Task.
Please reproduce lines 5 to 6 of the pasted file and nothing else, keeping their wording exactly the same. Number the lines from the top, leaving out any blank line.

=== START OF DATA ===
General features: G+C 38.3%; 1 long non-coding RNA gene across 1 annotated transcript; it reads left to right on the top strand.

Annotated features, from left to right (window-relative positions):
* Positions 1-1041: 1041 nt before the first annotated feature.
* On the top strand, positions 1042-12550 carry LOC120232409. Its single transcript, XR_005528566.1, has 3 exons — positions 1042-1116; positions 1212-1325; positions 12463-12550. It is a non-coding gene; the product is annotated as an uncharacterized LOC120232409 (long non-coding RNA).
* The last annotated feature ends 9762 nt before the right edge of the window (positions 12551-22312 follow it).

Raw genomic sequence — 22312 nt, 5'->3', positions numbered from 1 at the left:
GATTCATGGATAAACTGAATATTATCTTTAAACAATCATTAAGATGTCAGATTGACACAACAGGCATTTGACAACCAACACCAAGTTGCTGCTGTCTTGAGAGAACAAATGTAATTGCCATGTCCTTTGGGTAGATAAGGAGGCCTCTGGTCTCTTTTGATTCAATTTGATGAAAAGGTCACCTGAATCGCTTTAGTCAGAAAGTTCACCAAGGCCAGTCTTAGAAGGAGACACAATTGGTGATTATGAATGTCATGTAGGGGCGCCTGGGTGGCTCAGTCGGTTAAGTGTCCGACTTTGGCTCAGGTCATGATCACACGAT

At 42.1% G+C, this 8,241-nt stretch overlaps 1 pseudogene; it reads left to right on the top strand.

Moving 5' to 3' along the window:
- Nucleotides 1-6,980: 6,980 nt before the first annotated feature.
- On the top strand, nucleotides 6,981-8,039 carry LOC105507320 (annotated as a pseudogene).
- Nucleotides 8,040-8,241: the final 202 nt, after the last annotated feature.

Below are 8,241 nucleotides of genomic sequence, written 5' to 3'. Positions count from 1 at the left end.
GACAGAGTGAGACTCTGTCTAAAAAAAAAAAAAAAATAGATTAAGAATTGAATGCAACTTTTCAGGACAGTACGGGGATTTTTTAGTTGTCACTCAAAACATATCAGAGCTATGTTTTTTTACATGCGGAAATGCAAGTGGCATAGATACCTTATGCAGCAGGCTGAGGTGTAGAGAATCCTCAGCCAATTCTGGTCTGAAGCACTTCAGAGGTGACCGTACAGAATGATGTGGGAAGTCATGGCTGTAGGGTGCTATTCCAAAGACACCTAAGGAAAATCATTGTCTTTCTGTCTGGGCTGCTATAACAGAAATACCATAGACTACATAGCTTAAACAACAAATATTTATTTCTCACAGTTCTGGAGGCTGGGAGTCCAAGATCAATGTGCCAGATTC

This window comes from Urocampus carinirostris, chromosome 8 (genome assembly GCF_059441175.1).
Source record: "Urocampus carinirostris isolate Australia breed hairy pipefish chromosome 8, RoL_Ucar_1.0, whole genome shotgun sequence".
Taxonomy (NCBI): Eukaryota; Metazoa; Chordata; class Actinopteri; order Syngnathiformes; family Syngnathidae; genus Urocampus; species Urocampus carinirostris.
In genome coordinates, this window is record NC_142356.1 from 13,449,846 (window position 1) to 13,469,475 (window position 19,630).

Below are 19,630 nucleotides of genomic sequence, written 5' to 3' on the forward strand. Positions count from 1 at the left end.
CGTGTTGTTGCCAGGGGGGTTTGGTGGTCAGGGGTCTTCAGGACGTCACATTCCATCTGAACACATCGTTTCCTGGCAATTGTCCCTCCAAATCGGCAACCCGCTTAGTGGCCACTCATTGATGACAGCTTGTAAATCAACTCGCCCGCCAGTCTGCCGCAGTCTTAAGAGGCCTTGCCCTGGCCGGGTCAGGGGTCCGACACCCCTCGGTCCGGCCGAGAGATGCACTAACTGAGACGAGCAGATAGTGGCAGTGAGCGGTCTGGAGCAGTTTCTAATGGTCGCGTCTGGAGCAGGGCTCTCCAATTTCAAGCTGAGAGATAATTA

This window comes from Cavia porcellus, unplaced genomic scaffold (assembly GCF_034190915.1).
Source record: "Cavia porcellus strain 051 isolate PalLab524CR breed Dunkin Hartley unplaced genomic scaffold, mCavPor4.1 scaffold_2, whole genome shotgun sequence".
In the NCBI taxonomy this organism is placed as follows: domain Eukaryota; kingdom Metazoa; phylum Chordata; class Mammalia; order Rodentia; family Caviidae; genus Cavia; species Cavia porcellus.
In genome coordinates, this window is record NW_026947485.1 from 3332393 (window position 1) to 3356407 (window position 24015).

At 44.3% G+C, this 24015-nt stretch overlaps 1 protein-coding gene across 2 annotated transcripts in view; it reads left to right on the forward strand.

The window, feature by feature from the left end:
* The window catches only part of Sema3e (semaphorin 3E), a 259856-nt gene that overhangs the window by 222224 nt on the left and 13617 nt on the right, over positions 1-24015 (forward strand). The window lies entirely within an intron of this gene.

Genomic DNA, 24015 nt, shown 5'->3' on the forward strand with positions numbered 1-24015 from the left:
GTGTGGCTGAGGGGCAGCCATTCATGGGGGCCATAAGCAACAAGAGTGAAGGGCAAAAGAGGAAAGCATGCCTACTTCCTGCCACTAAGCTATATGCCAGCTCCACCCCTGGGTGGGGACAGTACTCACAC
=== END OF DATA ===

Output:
* The last annotated feature ends 9762 nt before the right edge of the window (positions 12551-22312 follow it).

Raw genomic sequence — 22312 nt, 5'->3', positions numbered from 1 at the left: